While growing up in a Protestant Christian family, Eunkyeong Bak started feeling suffocated and depressed by the strict norms of the organised religion. It was then when she decided to break free of her inner shackles.
But how? She chose to dance. The South Korean girl found solace in dancing and began her long journey of self-discovery. In 2011, she started learning Kathak under the guidance of Guru Manojaay Dbral from Jaipur Garana in ICC Seoul.
Eunkyeong wanted people outside South Korea to know her name, so she changed it to Noori Bak. “I was searching for an appropriate name which should sound like a proper Korean and Indian name. Noori means ‘the world’ in Korean while in Persian/Urdu ‘the light’. So it can be ‘the light of the world’, I think,” said Eunkyeong.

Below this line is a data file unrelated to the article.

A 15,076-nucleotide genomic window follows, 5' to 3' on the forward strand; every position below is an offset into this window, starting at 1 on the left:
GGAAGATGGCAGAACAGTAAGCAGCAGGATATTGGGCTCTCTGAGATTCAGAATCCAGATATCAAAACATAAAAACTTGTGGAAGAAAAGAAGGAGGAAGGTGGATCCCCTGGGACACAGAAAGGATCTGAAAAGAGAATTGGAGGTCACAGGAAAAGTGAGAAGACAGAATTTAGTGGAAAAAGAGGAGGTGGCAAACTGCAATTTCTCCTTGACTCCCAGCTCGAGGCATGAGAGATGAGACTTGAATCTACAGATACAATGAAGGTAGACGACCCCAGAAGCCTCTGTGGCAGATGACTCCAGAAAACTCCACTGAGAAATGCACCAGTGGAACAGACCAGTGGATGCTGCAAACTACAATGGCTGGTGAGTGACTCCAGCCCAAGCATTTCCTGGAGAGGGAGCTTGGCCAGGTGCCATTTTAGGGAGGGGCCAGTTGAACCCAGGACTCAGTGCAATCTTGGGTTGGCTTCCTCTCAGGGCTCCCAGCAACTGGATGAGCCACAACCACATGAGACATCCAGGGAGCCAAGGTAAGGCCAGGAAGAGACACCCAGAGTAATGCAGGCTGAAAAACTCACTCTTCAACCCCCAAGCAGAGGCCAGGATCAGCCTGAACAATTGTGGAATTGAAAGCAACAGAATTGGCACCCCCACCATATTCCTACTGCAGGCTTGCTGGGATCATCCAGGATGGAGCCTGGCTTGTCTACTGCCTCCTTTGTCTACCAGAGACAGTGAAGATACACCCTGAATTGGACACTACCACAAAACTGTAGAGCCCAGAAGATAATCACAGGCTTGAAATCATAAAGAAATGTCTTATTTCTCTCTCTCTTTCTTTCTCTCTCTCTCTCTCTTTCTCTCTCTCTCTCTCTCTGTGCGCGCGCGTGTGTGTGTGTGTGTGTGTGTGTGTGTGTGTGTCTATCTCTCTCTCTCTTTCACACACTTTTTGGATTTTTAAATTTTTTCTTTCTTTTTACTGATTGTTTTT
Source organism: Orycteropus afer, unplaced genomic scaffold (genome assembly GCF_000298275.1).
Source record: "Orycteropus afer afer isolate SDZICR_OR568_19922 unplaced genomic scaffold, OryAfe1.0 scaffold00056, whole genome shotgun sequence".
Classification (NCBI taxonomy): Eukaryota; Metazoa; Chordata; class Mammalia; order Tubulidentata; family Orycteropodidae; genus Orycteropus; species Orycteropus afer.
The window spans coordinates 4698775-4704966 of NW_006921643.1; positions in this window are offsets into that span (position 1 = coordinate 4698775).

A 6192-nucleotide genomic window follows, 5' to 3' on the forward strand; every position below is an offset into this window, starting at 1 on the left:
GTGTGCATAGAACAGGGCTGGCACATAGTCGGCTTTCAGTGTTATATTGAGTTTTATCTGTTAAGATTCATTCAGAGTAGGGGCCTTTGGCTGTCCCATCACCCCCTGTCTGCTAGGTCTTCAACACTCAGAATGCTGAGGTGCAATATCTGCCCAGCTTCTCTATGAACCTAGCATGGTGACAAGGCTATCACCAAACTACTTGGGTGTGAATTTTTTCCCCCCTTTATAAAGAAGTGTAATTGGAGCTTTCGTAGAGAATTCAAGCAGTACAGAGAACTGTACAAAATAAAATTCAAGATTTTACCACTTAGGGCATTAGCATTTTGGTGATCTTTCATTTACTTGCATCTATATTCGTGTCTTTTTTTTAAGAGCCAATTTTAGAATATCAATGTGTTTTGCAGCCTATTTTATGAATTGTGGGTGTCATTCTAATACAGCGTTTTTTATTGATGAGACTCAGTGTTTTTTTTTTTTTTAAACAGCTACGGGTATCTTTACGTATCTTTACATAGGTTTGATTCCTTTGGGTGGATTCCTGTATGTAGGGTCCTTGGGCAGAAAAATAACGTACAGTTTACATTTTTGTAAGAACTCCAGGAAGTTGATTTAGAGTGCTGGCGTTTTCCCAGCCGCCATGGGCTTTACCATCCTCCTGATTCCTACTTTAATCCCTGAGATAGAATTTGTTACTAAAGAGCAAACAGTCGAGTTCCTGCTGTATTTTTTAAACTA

On asking her about choosing Kathak, Noori said, “Kathak is the only Indian classical dance that draws from both Hindu and Islamic cultures with Central Asian influence”. She further said that this dance form blends cultures, regardless of religious differences. Noori learned Kathak for four years and then she moved to Pakistan to hone finer nuances from famous Kathak exponent Nahid Siddiqui. She has travelled to India, Pakistan, Iran and Turkey to learn different forms of dance. Besides kathak, Noori knows Persian folk dance and Sema (Sufi whirling dance).
After learning from different Gurus, she has now developed her own style of Kathak dance and wants to encourage more students into Kathak.